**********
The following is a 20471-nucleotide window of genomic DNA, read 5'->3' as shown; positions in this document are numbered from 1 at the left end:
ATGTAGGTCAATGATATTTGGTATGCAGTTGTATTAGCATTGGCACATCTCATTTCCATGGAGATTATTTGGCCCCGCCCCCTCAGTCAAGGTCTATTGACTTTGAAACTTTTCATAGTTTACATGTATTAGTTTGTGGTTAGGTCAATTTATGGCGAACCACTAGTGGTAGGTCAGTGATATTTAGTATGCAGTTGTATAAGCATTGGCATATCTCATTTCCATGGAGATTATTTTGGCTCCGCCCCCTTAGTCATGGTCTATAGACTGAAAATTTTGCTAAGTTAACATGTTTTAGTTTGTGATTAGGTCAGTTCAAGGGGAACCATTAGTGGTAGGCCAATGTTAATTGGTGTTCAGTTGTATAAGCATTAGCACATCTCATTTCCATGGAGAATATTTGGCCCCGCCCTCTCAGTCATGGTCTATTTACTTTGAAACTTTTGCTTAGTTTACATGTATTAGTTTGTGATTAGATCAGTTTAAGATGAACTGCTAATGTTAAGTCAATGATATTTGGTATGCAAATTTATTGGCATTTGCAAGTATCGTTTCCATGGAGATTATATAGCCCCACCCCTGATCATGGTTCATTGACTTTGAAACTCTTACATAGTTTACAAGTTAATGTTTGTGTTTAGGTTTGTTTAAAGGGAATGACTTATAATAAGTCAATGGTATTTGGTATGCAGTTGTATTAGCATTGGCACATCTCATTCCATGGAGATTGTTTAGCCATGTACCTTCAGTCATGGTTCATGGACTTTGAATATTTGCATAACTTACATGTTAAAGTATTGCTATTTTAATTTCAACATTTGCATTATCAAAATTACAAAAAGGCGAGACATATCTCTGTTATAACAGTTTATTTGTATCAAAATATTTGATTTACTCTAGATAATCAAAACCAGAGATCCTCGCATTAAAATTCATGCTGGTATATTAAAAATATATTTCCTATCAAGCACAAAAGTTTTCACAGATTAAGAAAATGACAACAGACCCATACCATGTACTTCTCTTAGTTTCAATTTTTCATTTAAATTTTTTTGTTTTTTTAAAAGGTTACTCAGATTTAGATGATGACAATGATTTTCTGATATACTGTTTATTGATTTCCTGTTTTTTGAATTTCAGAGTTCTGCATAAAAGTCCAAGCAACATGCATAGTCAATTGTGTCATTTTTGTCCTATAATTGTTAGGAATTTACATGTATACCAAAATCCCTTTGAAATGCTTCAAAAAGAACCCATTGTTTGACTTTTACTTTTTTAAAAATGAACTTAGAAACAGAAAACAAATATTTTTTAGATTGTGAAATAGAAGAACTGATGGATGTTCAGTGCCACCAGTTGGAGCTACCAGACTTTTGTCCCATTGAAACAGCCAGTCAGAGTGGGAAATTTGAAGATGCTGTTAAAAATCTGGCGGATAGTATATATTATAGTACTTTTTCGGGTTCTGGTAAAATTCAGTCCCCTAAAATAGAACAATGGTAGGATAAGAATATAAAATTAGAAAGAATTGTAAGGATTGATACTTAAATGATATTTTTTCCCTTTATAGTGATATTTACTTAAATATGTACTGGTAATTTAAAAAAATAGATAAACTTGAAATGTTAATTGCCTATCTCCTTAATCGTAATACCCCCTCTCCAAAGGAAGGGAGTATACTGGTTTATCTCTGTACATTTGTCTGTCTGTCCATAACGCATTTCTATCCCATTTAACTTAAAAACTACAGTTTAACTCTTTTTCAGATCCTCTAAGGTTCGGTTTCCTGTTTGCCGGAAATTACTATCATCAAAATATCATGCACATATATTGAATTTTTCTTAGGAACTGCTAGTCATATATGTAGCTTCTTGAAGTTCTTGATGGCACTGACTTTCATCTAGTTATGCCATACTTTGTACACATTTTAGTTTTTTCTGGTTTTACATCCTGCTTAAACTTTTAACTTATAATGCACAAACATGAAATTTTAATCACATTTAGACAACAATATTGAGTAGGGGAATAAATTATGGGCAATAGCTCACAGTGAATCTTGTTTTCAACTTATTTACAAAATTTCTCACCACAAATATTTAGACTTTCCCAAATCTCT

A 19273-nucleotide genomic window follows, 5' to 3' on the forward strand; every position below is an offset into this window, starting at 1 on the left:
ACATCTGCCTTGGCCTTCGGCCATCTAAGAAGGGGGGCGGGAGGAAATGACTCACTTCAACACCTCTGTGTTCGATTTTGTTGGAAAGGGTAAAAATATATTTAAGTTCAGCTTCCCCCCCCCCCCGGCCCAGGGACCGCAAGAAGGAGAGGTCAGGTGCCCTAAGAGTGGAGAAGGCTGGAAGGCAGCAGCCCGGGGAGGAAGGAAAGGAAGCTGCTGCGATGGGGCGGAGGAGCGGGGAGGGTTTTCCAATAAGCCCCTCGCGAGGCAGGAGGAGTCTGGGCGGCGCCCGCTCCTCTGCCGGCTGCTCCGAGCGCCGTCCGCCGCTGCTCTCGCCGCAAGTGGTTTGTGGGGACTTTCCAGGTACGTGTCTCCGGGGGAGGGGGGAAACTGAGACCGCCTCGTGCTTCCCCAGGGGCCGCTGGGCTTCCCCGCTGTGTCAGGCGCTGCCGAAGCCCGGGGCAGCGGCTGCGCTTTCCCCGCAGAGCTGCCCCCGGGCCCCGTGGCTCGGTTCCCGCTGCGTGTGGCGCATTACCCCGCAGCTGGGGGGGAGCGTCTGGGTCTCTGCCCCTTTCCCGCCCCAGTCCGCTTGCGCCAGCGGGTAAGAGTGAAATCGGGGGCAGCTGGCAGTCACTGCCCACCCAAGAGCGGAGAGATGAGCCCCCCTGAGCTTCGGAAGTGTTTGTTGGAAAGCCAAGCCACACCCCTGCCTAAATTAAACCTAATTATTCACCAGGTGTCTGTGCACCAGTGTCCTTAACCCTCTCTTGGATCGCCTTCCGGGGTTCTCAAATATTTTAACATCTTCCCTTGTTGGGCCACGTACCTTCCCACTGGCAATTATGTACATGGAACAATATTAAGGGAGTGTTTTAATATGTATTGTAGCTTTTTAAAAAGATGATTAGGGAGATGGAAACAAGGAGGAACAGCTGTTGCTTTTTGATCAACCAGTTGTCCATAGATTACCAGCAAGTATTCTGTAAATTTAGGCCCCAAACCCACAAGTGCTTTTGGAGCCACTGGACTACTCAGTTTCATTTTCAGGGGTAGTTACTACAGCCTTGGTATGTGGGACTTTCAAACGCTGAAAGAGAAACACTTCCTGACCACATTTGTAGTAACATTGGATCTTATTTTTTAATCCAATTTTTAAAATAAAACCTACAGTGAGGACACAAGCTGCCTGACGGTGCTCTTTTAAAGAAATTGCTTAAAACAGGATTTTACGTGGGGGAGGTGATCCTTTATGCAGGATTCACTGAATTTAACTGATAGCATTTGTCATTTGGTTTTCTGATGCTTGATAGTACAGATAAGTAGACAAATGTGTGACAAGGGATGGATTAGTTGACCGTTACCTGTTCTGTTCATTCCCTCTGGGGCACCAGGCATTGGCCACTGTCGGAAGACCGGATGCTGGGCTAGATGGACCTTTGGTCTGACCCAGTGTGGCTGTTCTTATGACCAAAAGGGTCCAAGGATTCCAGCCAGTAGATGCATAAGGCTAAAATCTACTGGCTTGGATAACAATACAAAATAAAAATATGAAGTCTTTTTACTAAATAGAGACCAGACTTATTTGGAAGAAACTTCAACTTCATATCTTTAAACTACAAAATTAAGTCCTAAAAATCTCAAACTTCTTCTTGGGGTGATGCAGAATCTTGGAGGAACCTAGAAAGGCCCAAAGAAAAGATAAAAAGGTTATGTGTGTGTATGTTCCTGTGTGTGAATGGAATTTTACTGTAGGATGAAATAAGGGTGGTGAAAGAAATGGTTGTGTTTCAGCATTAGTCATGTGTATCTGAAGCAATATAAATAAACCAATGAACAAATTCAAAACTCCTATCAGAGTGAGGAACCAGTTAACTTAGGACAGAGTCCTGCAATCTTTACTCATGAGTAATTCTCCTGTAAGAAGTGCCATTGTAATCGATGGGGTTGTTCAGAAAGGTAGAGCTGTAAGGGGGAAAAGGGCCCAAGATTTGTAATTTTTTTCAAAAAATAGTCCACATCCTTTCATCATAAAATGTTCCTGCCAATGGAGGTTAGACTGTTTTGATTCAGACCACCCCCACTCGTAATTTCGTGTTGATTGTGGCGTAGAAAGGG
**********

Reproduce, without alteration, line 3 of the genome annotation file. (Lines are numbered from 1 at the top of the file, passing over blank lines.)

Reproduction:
A 19273-nucleotide genomic window follows, 5' to 3' on the forward strand; every position below is an offset into this window, starting at 1 on the left: